Battling the end of year drop off: When students go AWOL

sjb1987
30th June 2016 at 15:11

Subject Genius, Sara Brazier, Battling the end of year drop off: When students go AWOL

Teaching in a British international school in a Middle Eastern, Muslim country comes with many challenges. Not least the blistering 50 degree heat in June and July, sand that seems to permeate everything or the fact we have to vet absolutely every text, film clip and resource that we use. The biggest challenge I face on a yearly basis however is the last 3 weeks of term where many students seem to disappear off the face of the earth, or come in and boldly state ‘Miss, I go part time’ or even worse, ‘Miss, we go on early vacation now.’ And that’s that! I’m down to 5 students in a class some days, 15 another or 0 another.

I’ve been working on ways to try and combat this idea of students playing catch up when they either roll in 3 hours late to school, or take a few days off here and there and therefore have no idea what is going on when they do come in. The answer I have found is PROJECTS!

Subject Genius, Sara Brazier, Battling the end of year drop off: When students go AWOL

Quite simply, the last month of the school year in English (particularly when Ramadan falls in this time) I spend the first week doing some background work on a particular idea or topic, with year 8 for example we did some work on Divergent and Dystopian fiction. The second week we put all of the students in the year group together and mix them up a bit, just to spark interest and give them a change of scene. During this stage, they work on planning and research skills. If students are off here and there they can easily catch up when they are in, or do the work at home. Finally the last 2 weeks is where the magic happens and the projects start coming together. Students work in groups and roles are assigned, again this means if students are absent then they have to catch up in their own time, or delegate to others. It gives them a sense of importance, teaches them organizational skills, how to work to deadlines, teamwork, creativity, independent learning…the list is endless!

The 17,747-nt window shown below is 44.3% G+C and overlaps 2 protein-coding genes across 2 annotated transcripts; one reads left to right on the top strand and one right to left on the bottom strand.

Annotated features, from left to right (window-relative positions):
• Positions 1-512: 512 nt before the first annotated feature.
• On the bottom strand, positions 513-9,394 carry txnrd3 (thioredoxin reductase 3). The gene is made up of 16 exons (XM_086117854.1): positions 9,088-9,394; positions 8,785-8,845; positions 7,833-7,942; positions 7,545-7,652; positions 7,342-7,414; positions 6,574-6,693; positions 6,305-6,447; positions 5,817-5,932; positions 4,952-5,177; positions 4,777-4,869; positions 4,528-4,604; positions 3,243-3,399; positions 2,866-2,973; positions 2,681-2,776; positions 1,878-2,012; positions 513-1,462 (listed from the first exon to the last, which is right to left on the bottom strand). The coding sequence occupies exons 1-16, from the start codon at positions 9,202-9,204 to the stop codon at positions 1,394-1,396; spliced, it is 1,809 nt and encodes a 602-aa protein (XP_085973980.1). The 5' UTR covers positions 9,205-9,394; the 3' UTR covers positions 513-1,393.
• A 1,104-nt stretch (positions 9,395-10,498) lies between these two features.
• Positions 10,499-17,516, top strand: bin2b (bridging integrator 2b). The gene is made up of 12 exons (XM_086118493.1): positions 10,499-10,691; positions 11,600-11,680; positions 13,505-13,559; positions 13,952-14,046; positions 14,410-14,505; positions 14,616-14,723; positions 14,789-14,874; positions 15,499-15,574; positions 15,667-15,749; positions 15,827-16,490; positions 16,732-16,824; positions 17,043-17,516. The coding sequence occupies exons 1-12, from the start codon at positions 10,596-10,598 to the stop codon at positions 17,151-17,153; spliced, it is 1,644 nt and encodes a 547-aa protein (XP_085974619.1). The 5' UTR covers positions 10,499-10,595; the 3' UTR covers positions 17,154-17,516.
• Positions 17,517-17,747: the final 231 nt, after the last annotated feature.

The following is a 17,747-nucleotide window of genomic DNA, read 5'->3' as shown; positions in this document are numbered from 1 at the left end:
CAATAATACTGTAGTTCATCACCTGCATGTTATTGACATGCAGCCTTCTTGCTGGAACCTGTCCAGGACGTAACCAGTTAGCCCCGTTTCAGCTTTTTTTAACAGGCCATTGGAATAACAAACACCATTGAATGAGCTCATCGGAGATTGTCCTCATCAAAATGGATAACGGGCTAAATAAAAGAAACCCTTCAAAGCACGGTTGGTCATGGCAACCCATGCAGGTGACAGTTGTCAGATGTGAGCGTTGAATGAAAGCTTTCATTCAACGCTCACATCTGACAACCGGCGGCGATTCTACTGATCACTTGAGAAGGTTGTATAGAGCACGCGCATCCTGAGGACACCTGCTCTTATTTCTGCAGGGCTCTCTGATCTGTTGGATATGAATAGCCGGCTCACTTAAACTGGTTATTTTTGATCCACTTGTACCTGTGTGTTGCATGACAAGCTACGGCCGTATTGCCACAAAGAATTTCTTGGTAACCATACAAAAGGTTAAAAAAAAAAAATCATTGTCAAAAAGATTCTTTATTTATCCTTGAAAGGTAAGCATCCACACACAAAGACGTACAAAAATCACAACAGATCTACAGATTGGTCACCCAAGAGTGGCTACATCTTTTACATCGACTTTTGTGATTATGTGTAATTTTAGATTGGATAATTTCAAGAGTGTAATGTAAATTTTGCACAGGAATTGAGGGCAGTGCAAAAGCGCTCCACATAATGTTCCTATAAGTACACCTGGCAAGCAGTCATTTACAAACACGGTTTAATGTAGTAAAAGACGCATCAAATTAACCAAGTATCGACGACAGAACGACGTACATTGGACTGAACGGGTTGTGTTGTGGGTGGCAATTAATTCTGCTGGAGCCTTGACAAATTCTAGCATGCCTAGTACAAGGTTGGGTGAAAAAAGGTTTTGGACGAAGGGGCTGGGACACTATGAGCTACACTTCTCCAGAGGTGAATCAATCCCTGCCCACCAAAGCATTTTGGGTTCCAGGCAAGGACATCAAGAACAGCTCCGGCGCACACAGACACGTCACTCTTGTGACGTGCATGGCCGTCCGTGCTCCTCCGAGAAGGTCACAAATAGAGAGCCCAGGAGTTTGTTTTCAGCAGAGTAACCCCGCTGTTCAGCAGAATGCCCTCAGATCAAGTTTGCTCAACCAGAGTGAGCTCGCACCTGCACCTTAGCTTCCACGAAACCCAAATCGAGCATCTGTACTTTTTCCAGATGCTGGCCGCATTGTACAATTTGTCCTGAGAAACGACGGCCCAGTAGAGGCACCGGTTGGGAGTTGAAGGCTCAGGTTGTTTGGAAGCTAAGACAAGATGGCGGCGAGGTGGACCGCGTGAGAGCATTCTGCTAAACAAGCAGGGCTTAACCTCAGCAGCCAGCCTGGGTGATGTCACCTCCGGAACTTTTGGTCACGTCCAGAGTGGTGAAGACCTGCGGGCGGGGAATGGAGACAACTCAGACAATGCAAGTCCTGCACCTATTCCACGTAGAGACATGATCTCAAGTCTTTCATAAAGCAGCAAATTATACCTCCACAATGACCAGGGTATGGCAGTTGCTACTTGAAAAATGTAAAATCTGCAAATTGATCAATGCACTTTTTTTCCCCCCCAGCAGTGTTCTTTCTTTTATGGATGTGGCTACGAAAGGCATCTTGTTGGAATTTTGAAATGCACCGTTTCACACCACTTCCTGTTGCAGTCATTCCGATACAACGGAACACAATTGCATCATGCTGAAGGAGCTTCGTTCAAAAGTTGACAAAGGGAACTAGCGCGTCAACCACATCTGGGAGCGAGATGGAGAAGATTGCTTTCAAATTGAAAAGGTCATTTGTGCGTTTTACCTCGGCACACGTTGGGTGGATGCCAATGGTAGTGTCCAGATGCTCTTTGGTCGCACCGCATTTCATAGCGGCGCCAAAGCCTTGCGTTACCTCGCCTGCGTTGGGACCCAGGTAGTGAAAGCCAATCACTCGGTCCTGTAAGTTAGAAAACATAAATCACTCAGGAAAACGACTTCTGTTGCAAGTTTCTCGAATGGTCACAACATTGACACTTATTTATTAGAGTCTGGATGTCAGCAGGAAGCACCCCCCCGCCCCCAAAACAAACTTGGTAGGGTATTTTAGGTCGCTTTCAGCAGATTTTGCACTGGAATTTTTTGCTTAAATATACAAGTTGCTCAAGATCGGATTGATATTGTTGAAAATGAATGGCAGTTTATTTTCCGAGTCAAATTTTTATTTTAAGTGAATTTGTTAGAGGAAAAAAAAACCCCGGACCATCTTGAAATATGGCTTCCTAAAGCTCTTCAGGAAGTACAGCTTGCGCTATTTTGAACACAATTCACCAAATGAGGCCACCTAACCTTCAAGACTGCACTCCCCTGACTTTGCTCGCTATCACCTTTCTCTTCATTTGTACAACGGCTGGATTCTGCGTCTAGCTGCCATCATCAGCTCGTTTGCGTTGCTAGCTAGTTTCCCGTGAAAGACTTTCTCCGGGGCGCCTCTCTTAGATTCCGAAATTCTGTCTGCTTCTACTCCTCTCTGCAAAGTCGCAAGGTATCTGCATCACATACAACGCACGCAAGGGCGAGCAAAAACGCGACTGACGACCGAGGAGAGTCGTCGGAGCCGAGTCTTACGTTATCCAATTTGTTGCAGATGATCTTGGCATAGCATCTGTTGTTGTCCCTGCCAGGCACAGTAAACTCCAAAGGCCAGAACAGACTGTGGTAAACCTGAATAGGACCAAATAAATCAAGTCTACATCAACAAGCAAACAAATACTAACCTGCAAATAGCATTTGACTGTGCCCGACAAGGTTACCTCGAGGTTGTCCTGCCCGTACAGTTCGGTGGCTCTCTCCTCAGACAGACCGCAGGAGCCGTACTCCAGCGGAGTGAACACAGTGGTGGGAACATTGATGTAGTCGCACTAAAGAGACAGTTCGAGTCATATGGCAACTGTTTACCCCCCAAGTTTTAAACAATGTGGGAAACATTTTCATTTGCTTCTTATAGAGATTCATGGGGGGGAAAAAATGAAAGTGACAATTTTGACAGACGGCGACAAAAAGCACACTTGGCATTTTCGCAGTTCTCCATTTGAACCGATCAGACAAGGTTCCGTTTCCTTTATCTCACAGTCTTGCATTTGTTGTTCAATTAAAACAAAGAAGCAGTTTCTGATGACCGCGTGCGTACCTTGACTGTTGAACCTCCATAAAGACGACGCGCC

Subject Genius, Sara Brazier, Battling the end of year drop off: When students go AWOL

At the end of the two weeks we hold a big presentation where everyone can come in and show off what they have done. Some of the stuff that was presented last year was quite simply, mind-blowing. One girl made a complete 15 ‘documentary’ about the creation of the universe (part of a Genius Hour project,) another group created a new Dystopian society complete with a scale model, we had rugby skills tutorials, charity events planned and held, children’s stories written and printed for the library….the sense of achievement the students felt was amazing. Not only that, but it made them WANT to come to school every day, rather than follow the crowds and sit at home on their Xbox.

Subject Genius, Sara Brazier, Battling the end of year drop off: When students go AWOL

A memorable phrase from one young Muslim boy last week who is fasting for Ramadan also ‘Miss, staying at home now is boring. I wish I could come to school and do English all day, even on the weekend!’

What more could an English teacher ask for?

 

Here are some links to a couple of projects I have done with my classes that have worked particularly well. Enjoy and encourage!

https://www.tes.com/teaching-resource/genius-hour-project-11292918

https://www.tes.com/teaching-resource/create-your-own-dystopia-project-11298375

 

 

If you wish to see other resources created by Sara please visit her TES shop:

https://www.tes.com/teaching-resources/shop/Sjb1987

 

Sara Brazier is an English teacher and head of Year 10 at a British Curriculum school in Abu Dhabi. 

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